NJBIA's Annual Public Policy Forum - Planning Prosperity REGISTER NOW

Few tasks in business are as filled with angst as negotiating about money. Whether it is a contract for a product or service you are selling or trying to get a better salary, the process can be anywhere from nerve-wracking to downright demeaning.

But it is an essential part of any business, whether you are the owner or one of its employees. At NJBIA’s recent Women Business Leaders Forum, three women business leaders offered some advice on how to approach negotiations to get the best deal you can and remove some of the anxiety as well.

Shell Bobev, founder of Disrupt the Gap, which helps women with salary negotiations and businesses to comply with equal pay laws, moderated a discussion with Dr. Sandi Webster, founder of her executive coaching firm Sandi Webster LLC, and Dorian R. Hansen, chief marketing and product officer of Investors Bank.

The hour-long discussion produced four key points that can be applied to just about any negotiation.

Know What You Are Worth

This isn’t meant to be self-analysis as much as it is a mindset.

“We have to be in a place where our worth exists independent of someone else acknowledging it,” Bobev said.

The three spoke of salary negotiations that included inappropriate comments like “it’s OK, your husband works,” and “you’re the greediest person I know.” All three panelists indicated that having a strong sense of your own value as an employee or a business person will help keep you focused on getting the best deal possible no matter what comes up during negotiations.

“I don’t walk into a negotiation about anything without a high sense of my own self-worth, because if I enter into that discussion feeling weak or not in a position of strength, it’s not going to be a good outcome,” Hansen added. “So always pay yourself what you think you’re worth.”

Prepare for the Ask

Salary and contract negotiations are not an individual event but a process, and like any process, the better you understand how it works the more likely you will get the outcome you are looking for.

Webster said she had to learn the different components of the sales process when she started her own business because she had been in the corporate world where she didn’t have to directly sell products. She said she actually had people teach her the different steps in a sales negotiation, how to overcome obstacles, and how to get past the client saying no.

“No is never a no for me,” Webster said. “It’s ‘not right now,’ but you will get my product or my service one day,” Webster said. It took a while to learn, but once she did, she said it became a game between her and her business partner. “How many times can we go in and have them say ‘no’ until they say ‘yes.’”

The same goes for salary negotiations. Webster said someone who takes a low-paying job “just to get their foot in the door” may find themselves forever underpaid because raises are often determined as a percentage of one’s current salary. Understanding how your decisions will impact your earning potential in the future is just one aspect to consider.

Bobev pointed out that corporations don’t just hand out jobs or raises, they have a process as well. Understanding where the company is in its budget cycle can help determine the best time to ask for a raise. Likewise, if a company is laying off workers, it’s probably not a good time to ask for a raise, but if people are quitting, you may have some leverage. Who are the decision-makers and what matters the most to them?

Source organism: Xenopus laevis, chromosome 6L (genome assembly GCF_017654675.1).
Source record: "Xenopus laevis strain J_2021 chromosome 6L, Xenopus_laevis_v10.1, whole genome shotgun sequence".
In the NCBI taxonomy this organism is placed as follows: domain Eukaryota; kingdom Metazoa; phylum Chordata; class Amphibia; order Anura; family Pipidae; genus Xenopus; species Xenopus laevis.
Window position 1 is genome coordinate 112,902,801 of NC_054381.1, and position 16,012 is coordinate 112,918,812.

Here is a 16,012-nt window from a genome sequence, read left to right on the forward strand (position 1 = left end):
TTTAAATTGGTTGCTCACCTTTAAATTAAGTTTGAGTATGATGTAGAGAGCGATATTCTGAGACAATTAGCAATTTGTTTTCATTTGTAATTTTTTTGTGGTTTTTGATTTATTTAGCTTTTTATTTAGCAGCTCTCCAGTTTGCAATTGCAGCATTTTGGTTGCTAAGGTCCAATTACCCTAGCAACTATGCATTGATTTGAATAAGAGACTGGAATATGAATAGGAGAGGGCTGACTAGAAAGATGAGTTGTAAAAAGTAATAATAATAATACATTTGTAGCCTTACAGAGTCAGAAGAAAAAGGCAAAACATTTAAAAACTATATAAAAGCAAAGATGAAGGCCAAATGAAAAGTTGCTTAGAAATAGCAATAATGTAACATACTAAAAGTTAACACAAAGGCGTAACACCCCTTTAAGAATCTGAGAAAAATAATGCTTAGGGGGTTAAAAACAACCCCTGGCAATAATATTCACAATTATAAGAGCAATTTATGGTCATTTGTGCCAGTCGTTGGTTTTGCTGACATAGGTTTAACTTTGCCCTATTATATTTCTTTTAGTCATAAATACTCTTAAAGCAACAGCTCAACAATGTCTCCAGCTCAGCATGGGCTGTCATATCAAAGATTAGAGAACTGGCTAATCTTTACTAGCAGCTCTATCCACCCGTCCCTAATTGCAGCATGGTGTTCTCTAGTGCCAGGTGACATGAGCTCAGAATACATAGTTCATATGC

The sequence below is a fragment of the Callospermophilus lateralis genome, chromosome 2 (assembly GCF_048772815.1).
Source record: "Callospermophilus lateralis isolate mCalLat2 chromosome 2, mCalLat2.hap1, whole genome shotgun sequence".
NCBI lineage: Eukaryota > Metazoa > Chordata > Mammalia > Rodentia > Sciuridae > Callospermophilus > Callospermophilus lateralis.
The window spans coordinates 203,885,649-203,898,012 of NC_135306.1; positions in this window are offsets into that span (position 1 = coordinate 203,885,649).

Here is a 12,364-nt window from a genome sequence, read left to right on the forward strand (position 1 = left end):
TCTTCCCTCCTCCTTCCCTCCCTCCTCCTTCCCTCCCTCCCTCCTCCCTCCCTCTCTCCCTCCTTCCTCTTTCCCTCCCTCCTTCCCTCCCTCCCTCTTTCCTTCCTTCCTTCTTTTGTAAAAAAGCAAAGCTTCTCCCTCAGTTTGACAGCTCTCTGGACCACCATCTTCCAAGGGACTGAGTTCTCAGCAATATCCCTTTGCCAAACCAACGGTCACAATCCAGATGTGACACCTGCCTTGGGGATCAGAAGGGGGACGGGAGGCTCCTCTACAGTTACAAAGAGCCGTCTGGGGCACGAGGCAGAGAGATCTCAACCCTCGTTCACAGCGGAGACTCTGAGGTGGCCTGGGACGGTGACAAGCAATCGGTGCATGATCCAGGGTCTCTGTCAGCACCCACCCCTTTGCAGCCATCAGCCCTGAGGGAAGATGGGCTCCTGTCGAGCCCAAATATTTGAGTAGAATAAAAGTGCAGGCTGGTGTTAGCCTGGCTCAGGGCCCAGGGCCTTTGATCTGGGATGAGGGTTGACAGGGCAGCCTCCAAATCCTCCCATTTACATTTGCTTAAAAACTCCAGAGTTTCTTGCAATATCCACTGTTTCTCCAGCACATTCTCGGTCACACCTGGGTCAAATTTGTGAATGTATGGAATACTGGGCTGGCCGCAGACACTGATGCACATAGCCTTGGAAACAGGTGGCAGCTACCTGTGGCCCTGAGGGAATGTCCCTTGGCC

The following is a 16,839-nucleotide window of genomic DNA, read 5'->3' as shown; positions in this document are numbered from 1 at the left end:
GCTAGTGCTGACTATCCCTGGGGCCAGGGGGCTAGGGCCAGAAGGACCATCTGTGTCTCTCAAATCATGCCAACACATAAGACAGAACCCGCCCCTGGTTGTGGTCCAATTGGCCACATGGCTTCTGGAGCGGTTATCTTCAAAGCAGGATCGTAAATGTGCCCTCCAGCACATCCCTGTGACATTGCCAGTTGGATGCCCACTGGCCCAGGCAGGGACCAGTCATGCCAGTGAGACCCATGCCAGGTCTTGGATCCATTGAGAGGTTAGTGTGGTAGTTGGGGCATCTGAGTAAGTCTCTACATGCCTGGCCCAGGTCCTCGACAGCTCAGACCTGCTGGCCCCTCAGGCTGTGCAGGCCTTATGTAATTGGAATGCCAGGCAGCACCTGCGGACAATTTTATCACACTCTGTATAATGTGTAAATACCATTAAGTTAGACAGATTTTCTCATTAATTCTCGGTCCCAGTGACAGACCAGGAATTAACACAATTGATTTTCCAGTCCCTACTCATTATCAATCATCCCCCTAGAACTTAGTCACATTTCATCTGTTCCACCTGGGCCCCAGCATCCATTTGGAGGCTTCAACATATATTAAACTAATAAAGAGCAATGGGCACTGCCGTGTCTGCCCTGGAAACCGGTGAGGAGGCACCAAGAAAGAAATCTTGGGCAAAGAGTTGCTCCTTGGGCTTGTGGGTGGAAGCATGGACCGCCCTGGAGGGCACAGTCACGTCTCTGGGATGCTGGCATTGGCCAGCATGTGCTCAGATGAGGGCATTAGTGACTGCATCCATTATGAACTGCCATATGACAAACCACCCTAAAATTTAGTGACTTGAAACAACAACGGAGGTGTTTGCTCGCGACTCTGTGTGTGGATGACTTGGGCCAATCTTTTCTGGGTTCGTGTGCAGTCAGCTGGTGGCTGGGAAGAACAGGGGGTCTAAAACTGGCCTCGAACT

“Your preparedness is far more expansive than just salary comp,” Bobev said.

Be Willing to Walk Away

A big part of being prepared is understanding what you won’t accept. For instance, Hansen said, if you have a lot of sales leads in the pipeline, you can negotiate a contract from a position of strength, but if you’re negotiating with your only potential customer, you’re going to be inclined to accept it.

But as Webster pointed out, accepting a job that’s not a good fit or that’s going to require too much time and resources could wind up costing a business more money than it’s worth having the big brand-name client. Understanding what your business needs will go a long way in telling you when to accept a deal and when to say ‘no.’

“That’s a scary thing because sometimes you’re walking away from something and you have nothing behind you,” Hansen said. “But when one door closes another one opens. I can say I’ve never regretted turning something down because something better comes along.”

Be Flexible

Being flexible doesn’t mean being prepared to accept but to have alternatives and options if a negotiation doesn’t go your way.  If, during salary negotiations, they tell you you’re at the top of your market rate, Webster suggested looking at other ways to get the money you deserve, such as stock options.

“You have to think of all of the opportunities, of all of the ways that money is on the table and not leave it there,” Webster said.

As Bobev put it, the idea is to anticipate what could happen, then pivot when it does. She knows of a woman who was told she couldn’t get a raise because she already was earning the maximum salary for her position. “She said, ‘thank you for noticing that I’m outgrowing my position. I would love to discuss the path to a promotion,’” Bobev recounted.

Hansen recalled a point in her career where she felt stalled, but rather than getting another job, she decided to ask her employer to pay for her graduate school education.

“I got into Columbia. That was $140,000, and they paid the whole thing,” Hansen said. “And then I got another job. And I got more money.

“But I had to do that,” she added. “They didn’t come to me and say, ‘You know what, you’d be a great candidate for an executive MBA program.’”